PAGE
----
In our Startup NOW accelerator program, we cannot stress enough the need of mentors to help make you successful as an entrepreneur. I have covered this topic before in past articles. I have even discussed the reality that, even if you are not interested in pursuing an entrepreneurial career, mentors can be a key success factor in helping you navigate life in general.
A scenario that plays out consistently when aspiring entrepreneurs gather in conversation, whether in a conference or even in a loosely organized setting, revolves about the excitement due to the involvement or sometimes even the slightest degree of the remote possibility of involvement of an investor or a group of investors. I have heard it a thousand times. Stories about investor interest, and bragging contests about who has the most significant instance of that, have become a common occurrence around the periphery of many startup ecosystems.
I contend that real bragging rights are earned by self-aware and level headed early stage entrepreneurs that can count the right mentor or mentors in their contact list. All else being equal, I am more likely to get impressed by an early stage entrepreneur pointing out a valuable mentor as part of their core team, than mentioning a deep pocketed investor. Why? Because I’ve seen enough of these stories play out, and because I’ve seen enough startups fizzle in the early stage. The main reason they fizzle is because they cannot explain well the problem they are solving. They cannot tell me with certitude who their typical customer is, or how they are going to get their product or service to this customer. They cannot tell me how much money they will make from this, and they do not have a team in place to accomplish the task, or even the wherewithal to assemble one.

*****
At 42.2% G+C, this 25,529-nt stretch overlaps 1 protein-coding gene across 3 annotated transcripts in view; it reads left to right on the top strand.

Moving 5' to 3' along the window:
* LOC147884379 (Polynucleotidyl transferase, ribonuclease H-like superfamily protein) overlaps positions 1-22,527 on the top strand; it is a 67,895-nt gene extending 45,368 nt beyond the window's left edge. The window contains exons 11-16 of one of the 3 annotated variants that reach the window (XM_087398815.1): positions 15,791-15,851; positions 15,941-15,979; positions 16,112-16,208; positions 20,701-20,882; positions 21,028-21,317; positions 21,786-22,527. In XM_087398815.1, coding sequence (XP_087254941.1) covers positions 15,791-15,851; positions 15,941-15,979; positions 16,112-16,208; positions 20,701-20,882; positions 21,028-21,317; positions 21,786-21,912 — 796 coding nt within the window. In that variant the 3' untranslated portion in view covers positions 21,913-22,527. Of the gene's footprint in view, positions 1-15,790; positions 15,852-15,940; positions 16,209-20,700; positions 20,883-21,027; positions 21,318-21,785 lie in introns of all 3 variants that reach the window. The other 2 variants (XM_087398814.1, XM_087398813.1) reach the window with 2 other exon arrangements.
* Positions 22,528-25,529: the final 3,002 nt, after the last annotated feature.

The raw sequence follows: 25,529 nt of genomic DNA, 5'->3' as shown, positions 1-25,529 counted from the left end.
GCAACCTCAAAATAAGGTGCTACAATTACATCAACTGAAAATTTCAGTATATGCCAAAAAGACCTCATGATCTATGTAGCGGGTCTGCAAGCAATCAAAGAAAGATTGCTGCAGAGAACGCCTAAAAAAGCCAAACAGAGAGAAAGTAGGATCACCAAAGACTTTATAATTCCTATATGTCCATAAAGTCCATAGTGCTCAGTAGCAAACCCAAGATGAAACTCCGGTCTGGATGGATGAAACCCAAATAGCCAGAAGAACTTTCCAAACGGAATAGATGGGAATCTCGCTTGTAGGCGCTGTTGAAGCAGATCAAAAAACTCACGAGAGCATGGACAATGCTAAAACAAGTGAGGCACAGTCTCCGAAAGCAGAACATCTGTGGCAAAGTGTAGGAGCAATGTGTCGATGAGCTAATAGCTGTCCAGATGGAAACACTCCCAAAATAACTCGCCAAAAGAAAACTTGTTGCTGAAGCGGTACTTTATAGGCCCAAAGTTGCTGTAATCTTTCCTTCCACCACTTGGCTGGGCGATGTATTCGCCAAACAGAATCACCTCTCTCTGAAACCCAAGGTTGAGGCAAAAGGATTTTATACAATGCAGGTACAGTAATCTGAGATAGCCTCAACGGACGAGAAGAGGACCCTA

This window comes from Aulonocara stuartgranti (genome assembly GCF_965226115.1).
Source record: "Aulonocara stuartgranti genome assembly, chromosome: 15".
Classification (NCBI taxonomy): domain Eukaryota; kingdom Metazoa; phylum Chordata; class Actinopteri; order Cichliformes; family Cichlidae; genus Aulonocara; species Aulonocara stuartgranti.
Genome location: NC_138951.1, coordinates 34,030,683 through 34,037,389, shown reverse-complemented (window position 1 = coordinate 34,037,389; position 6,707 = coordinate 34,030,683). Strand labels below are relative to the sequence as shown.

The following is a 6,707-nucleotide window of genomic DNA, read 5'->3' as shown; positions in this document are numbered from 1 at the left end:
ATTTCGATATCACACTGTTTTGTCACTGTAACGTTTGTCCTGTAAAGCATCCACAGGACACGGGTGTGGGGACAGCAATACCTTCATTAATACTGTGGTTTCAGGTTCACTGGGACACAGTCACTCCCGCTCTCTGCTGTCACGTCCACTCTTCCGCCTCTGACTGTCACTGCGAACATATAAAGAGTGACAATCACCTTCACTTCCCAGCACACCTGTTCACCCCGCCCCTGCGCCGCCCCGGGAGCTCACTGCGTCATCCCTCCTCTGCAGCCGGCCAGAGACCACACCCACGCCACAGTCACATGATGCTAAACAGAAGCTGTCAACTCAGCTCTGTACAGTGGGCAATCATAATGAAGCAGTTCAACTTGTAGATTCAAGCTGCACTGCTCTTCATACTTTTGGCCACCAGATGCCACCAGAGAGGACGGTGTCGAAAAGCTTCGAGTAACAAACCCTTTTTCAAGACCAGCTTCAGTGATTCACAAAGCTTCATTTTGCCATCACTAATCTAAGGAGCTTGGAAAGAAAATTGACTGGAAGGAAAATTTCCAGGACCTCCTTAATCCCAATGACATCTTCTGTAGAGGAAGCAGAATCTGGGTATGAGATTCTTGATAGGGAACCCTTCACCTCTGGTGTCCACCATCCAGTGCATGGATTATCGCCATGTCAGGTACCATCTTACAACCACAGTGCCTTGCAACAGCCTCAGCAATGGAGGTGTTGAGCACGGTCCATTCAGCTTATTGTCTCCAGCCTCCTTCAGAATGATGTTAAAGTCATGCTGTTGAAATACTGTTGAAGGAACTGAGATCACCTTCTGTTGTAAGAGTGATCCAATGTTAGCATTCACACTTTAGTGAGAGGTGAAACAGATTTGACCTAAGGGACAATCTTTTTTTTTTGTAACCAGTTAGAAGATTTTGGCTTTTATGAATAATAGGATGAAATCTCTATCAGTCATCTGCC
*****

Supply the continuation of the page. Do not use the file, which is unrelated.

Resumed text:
These things they cannot tell me, are exactly the things investors want to know. If you are an early stage entrepreneur who think you have and brag about having attracted investor interest, and you cannot answer these questions posed before, I pity the investor. Novice investors have this bad tendency to flock to good pitchmen without a validated business model and an un-researched market. In an ecosystem that is brewing with excitement, only one or two wildly successful stories will provide enough exuberance to act as a magnet for undisciplined entrepreneurs and investors to bloviate about and concoct great stories that end up failing. If you listen to Bill Gross from Idealab and his study on the reasons for startup success, of the top 5 factors leading to it across more than 200 companies he looked at, the bottom one was funding, with 14% of them attributing that to not having failed. Significantly more important factors leading to success where timing, having the right team, executing well, the actual idea, and the business model around the idea. These are exactly the things that mentors can help you with. Mentors will help you build the right team. The right mentor with the right experience, skepticism, and cynicism will make you think in the right ways and have you go through all the protocols that once helped them to help you test your idea and your business model. Each mentor that you find hopefully will be an expert at one thing – recruiting people, aligning distribution, validating product-market fit, designing a business model. If you can assemble a group of people like these around you, who volunteer their time and their interest to make you successful, you can brag about that all the way to the bank. Why? Because it sends important signals about yourself, that most level headed, practical and commonsensical investors like. It signals that you are a professional, that you are aware of your limitations and are not afraid to ask for help, and that you are capable of seeking out the best people to help you AND that you have the demeanor, personality and depth of character that attracts these people voluntarily. In exchange, they give you their most valuable and irreplaceable asset – their time – for the payout of the satisfaction of a real possibility of achieving, along with you, something that is bigger in value than the combined original parts.